Blimey that was close…

So… it was a really stupid situation but I can’t believe I had not realised this before today; when using apt-get any use of * is not working as a wild-card, and of course it’s not, I’ve just been too long on the Windows train lately, but it is in fact working in the regular expression fashion, well, a mix of both… Almost like *.* in a regular expression.

Now this might not seem to be a big difference but I will give you my situation to help show how massive a problem this misunderstanding could cause:

Here I was, just trying to get a trading tool to run with wine but it cannot run with the current stable version in the default Debian repositories… already, the more sleuth-like of you will be groaning with understanding of what happened, but let me go on.

Basically I needed to install a newer version of wine but it was not allowing me to do so while the current version was installed, something that did not surprise me. So the first step was to remove my current instance… but lo, due to the failed last installation, aptitude want me to first complete it with the ‘force’ command (sudo apt-get -f install), which will not work because of the instance clash with the previous version.

“No problem!” says me… and I just go to remove the partly installed newer wine version (it was only a dependency which was not correctly installed) with a full purge (sudo apt-get purge wine) but this refuses to complete due to the exact dependency issue I am trying to remove now. As frustrating as this was, there is of course a stronger way to impose one’s will: sudo dpkg --force-depends --purge wine1.8 (I was removing 1.6 aiming to replace it with 1.8).

All good then, the issue is sorted but I am still stuck with the older wine version blocking the way. This is where it happened… taking the lazy way out and not just removing each version (386, smd64 etc.) of wine1.6, this idiot decides to just remove everything wine…

Another lot of you are groaning now but let me go on for completeness… I ran this: sudo apt-get purge wine*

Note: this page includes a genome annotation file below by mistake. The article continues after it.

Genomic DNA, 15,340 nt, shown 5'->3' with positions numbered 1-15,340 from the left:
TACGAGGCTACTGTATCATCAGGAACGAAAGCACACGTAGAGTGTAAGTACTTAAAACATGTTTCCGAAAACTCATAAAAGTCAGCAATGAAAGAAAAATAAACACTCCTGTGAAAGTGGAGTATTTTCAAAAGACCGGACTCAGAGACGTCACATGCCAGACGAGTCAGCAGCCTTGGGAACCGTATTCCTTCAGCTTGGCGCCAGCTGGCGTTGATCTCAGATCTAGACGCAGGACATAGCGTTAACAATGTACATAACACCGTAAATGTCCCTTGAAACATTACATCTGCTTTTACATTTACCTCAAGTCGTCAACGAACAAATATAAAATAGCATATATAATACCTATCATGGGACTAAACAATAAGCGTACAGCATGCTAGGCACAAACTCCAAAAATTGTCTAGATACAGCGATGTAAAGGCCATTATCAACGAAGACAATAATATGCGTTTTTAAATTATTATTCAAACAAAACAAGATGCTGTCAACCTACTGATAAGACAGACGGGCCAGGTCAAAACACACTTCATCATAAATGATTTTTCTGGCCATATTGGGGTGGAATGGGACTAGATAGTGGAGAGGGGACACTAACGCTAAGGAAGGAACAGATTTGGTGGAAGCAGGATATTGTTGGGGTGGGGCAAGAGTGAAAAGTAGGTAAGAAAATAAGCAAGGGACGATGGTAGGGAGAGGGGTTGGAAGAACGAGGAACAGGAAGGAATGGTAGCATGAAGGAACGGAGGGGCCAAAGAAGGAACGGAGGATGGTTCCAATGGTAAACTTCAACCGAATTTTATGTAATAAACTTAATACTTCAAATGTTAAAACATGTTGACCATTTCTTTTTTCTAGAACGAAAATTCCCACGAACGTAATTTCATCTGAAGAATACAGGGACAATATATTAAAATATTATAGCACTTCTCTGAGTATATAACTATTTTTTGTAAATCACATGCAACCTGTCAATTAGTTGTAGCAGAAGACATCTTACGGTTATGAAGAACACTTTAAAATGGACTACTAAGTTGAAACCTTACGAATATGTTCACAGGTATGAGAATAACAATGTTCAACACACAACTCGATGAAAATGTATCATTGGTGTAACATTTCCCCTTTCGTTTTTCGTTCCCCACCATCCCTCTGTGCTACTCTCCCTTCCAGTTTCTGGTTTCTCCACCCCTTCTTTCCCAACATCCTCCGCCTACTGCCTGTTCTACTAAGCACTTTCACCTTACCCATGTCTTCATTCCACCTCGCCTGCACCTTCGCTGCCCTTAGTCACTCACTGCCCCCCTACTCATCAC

And that was it…. to make matters worse I even had sudo apt-get autoremove queued. Long story short for anyone still thinking I managed to do what I had planned (and I assure you I did not) the * here did not mean “wine” and anything else… it essentially meant “win” and anything else!!!

Yes… chaos… luckily, oh so luckily, I was there to see the screen removing gnome packages, important libraries, all sorts of rather important tool including the entire window manager! but as I saw this, I did not reboot, I did not do anything but sit down to some corrective action.

After the panicking subsided (the panicking involving scrolling up through the terminal and trying to find a way to copy the lists of tools listed as they were removed to a reinstall command, of course not working as many were just dependencies themselves and so would not have solved the actual issues) I realised there was in fact a solution there for me.

Again, luckily, I has actually run a particular command before all this to have a look at the wine tools currently installed: dpkg --list (and only afterwards dpkg --list 'wine*')

Having run dpkg --list, I had a report of all applications installed but more importantly, including apps removed which still have config files installed. A wonderful column which very nearly brought a tear to the eye…

So easy from here, I just had to run the command again: dpkg --list that is, and compare the outputs (some fancy LibreOffice Calc work here) and all I needed to do was check the first column and any tools previously showing ii (for installed) which now show cf (for config-files) were the exact list I needed to reinstall. Simply appending them to the apt-get install command and I was saved 🙂

So, to help ensure I have this backup in the future (yes, I know, I should rather ensure I don’t do it again, but the more solutions the better) I threw a quick command together that you could script to start-up or something so that you always have a history of installations:

dpkg --list > installed_`date "+%Y-%m-%d"`.txt

When run, this will create a file with the date in the name, but filled with a list of your installed apps. Of course if you remove the `date "+%Y-%m-%d"` it will just replace the file with the latest view.

And so here I am, on the saved system having learnt a small yet vital lesson… Okay, actually a whole bunch! Hope this helps prevent anyone else going through the same lesson the hard way.

Happy hacking!

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